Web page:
How Do I Know if I’m Hungry?
How do you know you’re hungry? I know it sounds like an odd question but I’m always amazed at the answers I get to this seemingly simple question. Think about it a moment. Imagine I just asked you “how do you know you’re hungry?” What would you say?
I talk about hunger a fair amount. Certainly more than the average person since I happen to be a nutrition therapist for a living. 🙂 And perhaps more than other dietitians because I use an intuitive eating approach to my work. That means I work with my clients to help them connect to the process of eating when hungry, stopping when full, and learning to manage their emotions without using food. Perhaps it sounds simple but it can be a surprisingly complex process!
There are many things in life that can derail us from eating in response to a physical cue for hunger: not being able to identify hunger, eating based on the time of day, habits, chaotic schedules, emotions, and even dieting. I’m sure you could add to the list.
In an ideal world, we’d eat in response to a hunger cue the majority of the time. Note: not 100% of the time. Sometimes we eat for fun and social reasons. But hopefully most of our eating is done because our bodies and brains need more fuel. So my purpose in writing this blog post is to help you become more aware of your personal cues of hunger. Believe it or not, your hunger cues are just as individual as you are! And learning your own personal cues for hunger is the first step to eating intuitively.
So, here is your homework assignment. Get out a sheet of paper and write the following:
Now, I want you to write down as many PHYSICAL descriptors as you can for each category. I’ll give you some examples.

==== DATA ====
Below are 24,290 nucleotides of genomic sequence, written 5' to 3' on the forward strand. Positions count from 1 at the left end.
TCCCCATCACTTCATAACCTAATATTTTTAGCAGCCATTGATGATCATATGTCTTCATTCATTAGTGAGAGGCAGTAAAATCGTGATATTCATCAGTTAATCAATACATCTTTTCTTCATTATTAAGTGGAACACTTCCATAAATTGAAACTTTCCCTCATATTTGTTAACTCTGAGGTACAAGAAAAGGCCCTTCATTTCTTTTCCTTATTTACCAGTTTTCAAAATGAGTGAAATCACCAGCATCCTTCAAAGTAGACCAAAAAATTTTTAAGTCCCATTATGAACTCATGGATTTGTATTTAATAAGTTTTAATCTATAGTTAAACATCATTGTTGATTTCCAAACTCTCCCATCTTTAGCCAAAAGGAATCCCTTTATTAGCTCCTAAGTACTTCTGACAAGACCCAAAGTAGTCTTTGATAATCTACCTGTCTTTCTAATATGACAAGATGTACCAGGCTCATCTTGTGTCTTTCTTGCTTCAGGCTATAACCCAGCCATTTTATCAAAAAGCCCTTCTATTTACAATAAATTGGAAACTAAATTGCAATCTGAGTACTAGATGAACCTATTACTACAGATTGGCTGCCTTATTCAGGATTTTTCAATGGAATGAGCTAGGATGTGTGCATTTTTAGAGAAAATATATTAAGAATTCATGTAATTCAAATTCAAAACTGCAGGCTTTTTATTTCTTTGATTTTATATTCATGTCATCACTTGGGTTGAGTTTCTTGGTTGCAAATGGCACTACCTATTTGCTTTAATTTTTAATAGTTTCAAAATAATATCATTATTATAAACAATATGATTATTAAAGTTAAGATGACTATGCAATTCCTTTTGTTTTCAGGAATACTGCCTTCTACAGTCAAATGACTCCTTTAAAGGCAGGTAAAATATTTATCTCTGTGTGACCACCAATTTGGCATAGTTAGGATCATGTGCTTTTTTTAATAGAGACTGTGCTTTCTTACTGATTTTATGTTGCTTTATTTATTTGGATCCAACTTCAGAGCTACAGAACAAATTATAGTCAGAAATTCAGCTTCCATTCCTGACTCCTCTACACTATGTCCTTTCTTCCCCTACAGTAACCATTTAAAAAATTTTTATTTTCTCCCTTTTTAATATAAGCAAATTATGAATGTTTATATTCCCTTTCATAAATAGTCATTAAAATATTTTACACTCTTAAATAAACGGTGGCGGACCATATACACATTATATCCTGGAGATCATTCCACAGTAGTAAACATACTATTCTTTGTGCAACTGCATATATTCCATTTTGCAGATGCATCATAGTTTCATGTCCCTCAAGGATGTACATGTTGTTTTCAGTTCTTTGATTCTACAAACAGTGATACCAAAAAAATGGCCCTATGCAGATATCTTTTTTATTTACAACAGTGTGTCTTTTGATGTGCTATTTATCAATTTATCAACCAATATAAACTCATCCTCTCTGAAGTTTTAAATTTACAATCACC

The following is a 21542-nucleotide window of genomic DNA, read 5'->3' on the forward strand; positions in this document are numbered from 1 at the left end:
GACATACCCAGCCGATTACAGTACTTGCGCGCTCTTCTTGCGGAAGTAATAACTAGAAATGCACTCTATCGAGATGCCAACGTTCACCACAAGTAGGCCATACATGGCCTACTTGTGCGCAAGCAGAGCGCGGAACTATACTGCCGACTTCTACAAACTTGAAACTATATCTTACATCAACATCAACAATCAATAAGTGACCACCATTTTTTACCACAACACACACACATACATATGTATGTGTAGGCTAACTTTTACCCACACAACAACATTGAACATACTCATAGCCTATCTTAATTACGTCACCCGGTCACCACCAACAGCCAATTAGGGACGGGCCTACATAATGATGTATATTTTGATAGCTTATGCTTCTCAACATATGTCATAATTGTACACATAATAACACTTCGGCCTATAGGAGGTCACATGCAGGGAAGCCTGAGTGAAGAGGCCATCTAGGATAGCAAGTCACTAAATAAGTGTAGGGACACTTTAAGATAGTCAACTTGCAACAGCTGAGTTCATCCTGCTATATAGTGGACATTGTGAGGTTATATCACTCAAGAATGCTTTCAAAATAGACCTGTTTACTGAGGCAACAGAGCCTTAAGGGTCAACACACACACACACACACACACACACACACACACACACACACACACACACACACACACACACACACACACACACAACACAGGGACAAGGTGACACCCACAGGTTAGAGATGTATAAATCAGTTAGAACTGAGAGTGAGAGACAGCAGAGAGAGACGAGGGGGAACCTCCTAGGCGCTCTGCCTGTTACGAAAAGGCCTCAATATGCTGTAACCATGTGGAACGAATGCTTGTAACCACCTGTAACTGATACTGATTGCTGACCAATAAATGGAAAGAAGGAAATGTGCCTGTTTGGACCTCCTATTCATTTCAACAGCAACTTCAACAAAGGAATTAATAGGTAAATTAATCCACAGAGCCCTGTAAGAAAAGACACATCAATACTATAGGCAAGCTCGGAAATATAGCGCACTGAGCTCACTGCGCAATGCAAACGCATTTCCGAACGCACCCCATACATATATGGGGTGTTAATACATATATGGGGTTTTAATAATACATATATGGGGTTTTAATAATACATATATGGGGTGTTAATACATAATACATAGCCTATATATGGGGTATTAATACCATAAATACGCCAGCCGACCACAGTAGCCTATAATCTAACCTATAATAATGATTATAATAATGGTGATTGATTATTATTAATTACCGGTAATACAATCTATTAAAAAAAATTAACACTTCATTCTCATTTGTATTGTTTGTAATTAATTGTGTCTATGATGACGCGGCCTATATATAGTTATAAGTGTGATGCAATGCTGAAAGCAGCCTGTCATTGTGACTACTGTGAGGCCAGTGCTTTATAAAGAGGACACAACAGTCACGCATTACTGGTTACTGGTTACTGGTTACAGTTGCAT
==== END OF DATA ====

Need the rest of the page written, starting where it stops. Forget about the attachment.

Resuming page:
Starving: stomach pain, headache, terrible mood, no energy
Over-hungry: growling/empty stomach, shaky, can’t think of anything but eating
Meal hungry: grumbly stomach, lack of concentration, low energy, mouth watering at the thought of food
Snack hungry: distracted thinking, energy dip, little grumbles in stomach
Ok, the next step is to keep this paper around for a week or so. Throughout the week pay attention to moments that you think you might be in one of these categories and ask yourself the following questions:
1. Am I hungry?
2. How hungry am I?
3. How do I know? This “how do I know” part is your cue to write down any physical descriptor you have that fits your particular level of hunger.
The last step is extremely important because you are creating an individualized list of how your body speaks to you. Try to pay attention for a week or so and see what data you gather. You might notice that you need to make changes to your list as you go along.
What are your greatest obstacles to eating in response to hunger? I’d love to hear your feedback!
Your nutritionist in Cambridge,